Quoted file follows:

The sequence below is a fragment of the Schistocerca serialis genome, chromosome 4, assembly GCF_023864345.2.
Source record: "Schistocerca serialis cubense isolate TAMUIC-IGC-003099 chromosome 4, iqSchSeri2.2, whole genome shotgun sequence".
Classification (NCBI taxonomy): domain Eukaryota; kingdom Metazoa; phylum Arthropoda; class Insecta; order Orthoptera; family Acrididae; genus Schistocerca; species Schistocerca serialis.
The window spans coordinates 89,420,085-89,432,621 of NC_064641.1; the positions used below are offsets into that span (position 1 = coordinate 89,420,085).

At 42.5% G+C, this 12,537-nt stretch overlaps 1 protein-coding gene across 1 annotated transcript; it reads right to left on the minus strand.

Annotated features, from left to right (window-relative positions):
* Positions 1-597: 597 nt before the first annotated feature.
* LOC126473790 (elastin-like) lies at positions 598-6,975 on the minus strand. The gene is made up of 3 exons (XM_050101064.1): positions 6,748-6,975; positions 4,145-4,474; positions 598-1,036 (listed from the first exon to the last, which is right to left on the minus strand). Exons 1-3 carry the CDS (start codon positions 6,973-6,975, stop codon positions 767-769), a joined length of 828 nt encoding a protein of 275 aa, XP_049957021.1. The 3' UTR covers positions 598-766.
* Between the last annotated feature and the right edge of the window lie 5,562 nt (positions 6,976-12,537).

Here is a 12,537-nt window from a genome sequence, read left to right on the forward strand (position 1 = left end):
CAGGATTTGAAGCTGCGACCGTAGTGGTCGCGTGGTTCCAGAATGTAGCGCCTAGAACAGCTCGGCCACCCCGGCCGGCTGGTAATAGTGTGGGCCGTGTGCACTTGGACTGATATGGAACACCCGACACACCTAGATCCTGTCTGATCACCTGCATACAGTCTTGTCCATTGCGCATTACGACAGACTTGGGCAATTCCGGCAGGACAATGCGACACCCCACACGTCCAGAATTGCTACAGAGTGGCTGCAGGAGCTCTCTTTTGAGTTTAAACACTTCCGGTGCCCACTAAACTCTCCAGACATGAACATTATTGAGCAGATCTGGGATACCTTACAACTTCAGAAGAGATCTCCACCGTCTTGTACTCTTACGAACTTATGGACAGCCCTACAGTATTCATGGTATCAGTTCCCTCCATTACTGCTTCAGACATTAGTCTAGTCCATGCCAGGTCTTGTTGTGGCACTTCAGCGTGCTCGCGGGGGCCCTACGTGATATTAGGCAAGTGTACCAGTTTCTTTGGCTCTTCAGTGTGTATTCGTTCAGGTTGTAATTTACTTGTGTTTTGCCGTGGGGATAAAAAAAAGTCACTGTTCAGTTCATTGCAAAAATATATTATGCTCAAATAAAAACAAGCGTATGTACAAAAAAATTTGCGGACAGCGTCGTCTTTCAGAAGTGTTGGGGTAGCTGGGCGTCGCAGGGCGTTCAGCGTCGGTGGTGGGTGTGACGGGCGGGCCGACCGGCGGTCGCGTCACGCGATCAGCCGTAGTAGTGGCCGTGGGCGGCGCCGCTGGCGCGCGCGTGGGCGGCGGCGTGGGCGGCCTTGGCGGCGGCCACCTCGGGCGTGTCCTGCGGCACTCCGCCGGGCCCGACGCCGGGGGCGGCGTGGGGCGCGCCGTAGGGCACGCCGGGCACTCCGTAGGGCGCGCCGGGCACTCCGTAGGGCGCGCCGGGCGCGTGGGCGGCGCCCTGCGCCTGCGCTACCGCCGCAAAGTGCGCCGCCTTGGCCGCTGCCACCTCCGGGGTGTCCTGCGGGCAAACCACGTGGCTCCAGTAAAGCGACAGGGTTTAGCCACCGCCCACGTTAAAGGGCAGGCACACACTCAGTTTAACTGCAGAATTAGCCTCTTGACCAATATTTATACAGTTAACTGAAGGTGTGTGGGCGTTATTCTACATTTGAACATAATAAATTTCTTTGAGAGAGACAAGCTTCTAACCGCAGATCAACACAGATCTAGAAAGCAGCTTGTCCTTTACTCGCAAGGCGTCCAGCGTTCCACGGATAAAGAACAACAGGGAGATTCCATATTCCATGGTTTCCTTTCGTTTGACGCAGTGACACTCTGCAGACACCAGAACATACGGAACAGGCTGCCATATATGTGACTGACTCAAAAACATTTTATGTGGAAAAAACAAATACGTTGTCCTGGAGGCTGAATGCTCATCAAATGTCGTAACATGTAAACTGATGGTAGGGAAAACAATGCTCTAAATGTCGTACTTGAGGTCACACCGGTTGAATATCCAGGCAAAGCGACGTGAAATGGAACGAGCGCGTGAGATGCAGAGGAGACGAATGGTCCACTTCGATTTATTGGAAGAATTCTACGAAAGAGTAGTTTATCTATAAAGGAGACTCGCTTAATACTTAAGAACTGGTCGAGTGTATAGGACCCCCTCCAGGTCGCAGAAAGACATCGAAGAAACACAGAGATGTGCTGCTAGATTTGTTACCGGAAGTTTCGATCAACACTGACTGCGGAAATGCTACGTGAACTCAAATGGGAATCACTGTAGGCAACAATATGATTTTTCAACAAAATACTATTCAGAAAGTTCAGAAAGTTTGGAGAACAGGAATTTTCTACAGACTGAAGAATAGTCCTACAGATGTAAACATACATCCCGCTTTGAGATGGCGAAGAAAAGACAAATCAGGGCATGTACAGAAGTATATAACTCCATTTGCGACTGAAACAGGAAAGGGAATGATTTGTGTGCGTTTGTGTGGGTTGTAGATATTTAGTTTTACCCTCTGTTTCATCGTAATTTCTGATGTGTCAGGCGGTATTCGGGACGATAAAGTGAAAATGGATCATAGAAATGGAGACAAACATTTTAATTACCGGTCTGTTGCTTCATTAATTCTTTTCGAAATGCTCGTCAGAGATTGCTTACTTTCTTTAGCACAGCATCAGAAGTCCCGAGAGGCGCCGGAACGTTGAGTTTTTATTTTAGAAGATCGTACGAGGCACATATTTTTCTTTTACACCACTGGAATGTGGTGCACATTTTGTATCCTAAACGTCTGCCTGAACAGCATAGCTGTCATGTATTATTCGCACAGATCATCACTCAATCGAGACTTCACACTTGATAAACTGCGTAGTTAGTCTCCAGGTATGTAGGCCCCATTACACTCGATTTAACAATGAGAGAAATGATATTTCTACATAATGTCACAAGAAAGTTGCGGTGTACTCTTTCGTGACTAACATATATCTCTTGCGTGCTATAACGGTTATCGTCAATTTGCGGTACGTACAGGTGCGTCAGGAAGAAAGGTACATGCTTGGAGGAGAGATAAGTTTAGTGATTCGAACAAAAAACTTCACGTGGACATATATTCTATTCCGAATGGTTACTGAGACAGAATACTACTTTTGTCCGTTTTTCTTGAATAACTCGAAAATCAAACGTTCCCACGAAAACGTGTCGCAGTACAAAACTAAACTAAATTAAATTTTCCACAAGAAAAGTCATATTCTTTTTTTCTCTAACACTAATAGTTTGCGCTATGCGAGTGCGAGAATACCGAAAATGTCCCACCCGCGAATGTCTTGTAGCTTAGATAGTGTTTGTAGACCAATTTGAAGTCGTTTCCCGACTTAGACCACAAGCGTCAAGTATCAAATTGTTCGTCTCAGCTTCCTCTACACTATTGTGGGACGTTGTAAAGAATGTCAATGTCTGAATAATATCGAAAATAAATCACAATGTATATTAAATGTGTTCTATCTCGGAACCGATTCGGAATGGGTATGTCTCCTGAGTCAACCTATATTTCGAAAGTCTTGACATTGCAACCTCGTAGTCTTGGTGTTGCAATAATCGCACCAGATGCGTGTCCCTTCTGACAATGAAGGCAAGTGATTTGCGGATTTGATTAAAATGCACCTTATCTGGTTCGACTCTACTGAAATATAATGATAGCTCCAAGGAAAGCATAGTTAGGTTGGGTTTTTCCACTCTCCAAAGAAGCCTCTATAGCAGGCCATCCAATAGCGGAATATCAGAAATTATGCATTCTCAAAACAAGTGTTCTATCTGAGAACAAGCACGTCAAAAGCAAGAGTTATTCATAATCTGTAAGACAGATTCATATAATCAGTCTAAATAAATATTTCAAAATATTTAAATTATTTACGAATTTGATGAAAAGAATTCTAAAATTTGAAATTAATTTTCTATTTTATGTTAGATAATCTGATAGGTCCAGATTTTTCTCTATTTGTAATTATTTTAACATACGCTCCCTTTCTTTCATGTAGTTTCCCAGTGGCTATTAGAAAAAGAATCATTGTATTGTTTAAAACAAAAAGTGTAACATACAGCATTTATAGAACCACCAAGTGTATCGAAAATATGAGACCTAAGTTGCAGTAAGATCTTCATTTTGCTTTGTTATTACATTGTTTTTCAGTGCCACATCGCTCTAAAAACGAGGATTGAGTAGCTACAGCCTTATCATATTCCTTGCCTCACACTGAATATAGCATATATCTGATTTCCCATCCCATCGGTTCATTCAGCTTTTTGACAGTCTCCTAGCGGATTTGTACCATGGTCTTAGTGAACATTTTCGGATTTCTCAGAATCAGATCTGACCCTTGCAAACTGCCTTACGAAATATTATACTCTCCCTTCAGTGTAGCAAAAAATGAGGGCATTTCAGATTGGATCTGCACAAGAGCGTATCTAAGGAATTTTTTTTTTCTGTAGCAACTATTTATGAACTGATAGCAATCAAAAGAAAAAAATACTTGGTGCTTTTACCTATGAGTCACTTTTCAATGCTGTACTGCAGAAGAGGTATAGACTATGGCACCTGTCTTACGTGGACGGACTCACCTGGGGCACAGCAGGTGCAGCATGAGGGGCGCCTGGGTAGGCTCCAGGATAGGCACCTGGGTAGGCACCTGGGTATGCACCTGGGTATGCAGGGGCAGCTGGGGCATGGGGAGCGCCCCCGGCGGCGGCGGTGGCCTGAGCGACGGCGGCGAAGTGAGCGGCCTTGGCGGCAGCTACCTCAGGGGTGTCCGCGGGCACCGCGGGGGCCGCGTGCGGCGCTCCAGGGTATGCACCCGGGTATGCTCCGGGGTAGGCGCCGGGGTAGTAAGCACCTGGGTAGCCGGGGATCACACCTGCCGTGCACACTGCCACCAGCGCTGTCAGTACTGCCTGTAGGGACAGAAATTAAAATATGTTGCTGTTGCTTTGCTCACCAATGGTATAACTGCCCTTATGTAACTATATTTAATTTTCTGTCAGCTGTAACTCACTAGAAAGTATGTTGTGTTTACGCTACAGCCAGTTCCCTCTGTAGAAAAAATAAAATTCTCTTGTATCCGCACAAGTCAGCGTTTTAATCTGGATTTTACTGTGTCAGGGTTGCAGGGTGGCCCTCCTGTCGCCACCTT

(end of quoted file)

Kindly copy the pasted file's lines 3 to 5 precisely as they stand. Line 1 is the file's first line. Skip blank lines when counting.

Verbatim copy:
Classification (NCBI taxonomy): domain Eukaryota; kingdom Metazoa; phylum Arthropoda; class Insecta; order Orthoptera; family Acrididae; genus Schistocerca; species Schistocerca serialis.
The window spans coordinates 89,420,085-89,432,621 of NC_064641.1; the positions used below are offsets into that span (position 1 = coordinate 89,420,085).

At 42.5% G+C, this 12,537-nt stretch overlaps 1 protein-coding gene across 1 annotated transcript; it reads right to left on the minus strand.